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Wagner: Das Rheingold / De Nederlandse Opera

Wagner / Brocheler / Haenchen
Release Date: 08/26/2008 
Label:  Kultur Video   Catalog #: 946  
Composer:  Richard Wagner
Performer:  Albert BonnemaReinhild RunkelGraham ClarkJohn Bröcheler,   ... 
Conductor:  Hartmut Haenchen
Orchestra/Ensemble:  Hague Residentie Orchestra
Number of Discs: 2 
Recorded in: Stereo 
Length: 2 Hours 29 Mins. 

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Notes and Editorial Reviews

John Bröcheler, Henk Smit, Graham Clark, Reinhild Runkel, Chris Merritt, Jurgen Freier
Residentie Orkest, Hartmut Haenchen
Stage Director Pierre Audi

Running time: 198 mins
Region Code: All regions
Picture format: 16:9 Anamorphic
Sound format: DTS Surround I LPCM Stereo
Menu languages: English
Subtitles: English/French/German/Spanish/Italian

R E V I E W S

3013770.zz8_WAGNER_Das_Rheingold

WAGNER Das Rheingold & Hartmut Haenchen, cond; John Bröcheler ( Wotan ); Henk Smit ( Alberich ); Chris Merritt ( Loge ); Graham Clark ( Mime ); Reinhild Runkel ( Fricka ); Carola Höhn ( Freia ); Anne Gjevang ( Erda ); Peter Mikulás ( Fasolt ); Carsten Stabell ( Fafner ); Jürgen Freier ( Donner ); Albert Bonnema ( Froh ); Gabriele Fontana ( Woglinde ); Hanna Schaer ( Wellgunde ); Catherine Keen ( Flosshilde ); Residentie O, The Hague BBC/OPUS ARTE OA 0946 D (2 DVDs: 148:47) Live: Amsterdam 1999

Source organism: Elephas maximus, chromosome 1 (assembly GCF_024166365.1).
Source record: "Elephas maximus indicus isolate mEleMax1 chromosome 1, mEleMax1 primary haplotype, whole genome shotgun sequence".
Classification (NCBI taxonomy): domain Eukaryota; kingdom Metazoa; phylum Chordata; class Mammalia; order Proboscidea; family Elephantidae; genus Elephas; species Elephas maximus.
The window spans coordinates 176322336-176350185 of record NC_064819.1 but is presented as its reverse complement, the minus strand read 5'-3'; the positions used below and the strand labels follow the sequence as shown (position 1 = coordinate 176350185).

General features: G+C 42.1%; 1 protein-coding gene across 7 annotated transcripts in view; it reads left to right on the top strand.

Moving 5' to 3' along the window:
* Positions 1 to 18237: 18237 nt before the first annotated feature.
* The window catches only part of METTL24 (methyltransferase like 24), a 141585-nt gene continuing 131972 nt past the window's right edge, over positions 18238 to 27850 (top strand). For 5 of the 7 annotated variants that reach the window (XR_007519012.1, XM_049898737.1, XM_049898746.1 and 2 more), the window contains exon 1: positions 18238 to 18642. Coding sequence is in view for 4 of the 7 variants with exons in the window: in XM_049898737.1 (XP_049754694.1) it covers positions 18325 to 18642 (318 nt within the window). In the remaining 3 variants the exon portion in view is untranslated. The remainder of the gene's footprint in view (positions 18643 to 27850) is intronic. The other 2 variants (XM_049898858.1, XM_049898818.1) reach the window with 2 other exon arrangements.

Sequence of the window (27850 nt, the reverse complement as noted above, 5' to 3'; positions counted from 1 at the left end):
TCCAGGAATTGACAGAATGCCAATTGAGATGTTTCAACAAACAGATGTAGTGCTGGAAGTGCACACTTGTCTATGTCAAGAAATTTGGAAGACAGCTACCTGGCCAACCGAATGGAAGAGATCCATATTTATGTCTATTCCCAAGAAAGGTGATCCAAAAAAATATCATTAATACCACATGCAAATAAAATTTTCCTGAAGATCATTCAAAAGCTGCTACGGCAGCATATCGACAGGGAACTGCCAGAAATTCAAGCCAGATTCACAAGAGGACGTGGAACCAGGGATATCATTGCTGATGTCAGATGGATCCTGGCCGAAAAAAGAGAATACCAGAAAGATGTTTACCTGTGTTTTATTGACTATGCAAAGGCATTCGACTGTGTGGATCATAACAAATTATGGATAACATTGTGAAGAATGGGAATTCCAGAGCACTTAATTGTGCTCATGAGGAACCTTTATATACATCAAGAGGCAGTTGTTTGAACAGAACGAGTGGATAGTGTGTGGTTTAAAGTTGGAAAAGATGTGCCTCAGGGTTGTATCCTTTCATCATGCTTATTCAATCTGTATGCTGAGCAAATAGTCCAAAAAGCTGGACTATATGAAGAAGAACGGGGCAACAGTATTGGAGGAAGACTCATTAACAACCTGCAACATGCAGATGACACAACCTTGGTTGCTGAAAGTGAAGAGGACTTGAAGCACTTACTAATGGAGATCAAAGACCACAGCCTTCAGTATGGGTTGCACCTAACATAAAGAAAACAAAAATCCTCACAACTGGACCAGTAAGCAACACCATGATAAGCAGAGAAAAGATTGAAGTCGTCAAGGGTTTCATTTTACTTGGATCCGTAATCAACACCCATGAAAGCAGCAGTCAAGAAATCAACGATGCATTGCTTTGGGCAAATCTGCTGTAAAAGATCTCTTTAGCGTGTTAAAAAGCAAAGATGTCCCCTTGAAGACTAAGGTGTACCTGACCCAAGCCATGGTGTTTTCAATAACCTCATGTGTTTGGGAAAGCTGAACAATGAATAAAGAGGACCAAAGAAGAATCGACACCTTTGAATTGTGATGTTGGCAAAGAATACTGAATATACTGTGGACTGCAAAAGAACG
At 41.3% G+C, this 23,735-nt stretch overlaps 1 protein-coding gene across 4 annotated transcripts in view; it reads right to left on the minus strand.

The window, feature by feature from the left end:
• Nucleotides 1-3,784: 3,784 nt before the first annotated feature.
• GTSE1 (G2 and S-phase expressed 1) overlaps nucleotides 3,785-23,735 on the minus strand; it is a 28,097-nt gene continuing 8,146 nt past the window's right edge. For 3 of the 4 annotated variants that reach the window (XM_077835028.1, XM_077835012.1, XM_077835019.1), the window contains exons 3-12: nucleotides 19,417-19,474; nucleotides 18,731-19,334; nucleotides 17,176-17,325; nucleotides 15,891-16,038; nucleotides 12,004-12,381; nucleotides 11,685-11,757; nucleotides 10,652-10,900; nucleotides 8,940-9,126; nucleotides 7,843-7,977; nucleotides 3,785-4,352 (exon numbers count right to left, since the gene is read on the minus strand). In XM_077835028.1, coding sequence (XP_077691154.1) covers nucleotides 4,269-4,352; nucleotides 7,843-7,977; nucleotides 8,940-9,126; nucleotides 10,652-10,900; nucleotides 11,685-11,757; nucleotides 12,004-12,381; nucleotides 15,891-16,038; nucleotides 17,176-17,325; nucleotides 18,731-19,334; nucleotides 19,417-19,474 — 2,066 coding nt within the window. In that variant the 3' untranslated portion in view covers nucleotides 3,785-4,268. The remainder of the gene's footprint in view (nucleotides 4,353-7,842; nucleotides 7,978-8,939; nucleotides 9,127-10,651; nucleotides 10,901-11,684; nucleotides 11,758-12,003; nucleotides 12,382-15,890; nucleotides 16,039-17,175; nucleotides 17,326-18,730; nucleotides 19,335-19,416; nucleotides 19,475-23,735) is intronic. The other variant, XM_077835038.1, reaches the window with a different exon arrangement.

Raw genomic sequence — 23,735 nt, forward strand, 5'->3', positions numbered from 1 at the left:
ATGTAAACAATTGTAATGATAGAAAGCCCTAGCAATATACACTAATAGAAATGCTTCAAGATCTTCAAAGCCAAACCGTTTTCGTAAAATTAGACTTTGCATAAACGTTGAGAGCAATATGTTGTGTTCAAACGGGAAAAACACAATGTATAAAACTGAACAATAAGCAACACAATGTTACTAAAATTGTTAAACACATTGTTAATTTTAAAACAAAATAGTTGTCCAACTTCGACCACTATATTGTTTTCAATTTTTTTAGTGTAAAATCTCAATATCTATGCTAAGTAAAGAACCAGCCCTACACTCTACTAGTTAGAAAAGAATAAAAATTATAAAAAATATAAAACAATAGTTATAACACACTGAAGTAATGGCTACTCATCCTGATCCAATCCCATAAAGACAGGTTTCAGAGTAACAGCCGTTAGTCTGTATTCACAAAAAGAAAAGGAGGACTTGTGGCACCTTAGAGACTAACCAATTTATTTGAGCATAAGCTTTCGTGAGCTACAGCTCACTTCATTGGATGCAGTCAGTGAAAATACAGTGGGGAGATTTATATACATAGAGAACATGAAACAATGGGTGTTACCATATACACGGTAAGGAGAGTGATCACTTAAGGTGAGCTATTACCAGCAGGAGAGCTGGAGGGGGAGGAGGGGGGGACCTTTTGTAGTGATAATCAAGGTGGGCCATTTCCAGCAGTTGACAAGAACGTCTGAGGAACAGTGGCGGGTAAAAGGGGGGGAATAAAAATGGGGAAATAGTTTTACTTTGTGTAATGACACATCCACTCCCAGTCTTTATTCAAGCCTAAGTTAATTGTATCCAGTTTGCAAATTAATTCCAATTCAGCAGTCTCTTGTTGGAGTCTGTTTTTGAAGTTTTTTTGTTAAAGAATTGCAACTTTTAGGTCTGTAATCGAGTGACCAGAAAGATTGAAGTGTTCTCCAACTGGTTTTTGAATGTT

& `Documentary: The Forging of the Ring


This Rheingold from The Netherlands Opera initiates yet another video Ring , joining other available DVD cycles conducted by Levine, Boulez, Barenboim, de Billy, and Zagrosek. Apart from the issue of artistic success, this Ring— taped live at Amsterdam’s Het Musiektheater in 1999—impresses for the sheer effort expended in its conception and execution. Conductor Hartmut Haenchen assiduously incorporated textural revisions of the Neue Richard-Wagner-Gesamtausgabe, with particular attention to the notes taken by Wagner’s assistants, reportedly including “several thousand . . . additions, explanations, and alterations.” Tantalizingly, Haenchen notes that for a more recent Ring in 2005, “we have been able to proceed further along the same path and to bring out remarkable details in the use of the wind and thunder machines in particular.”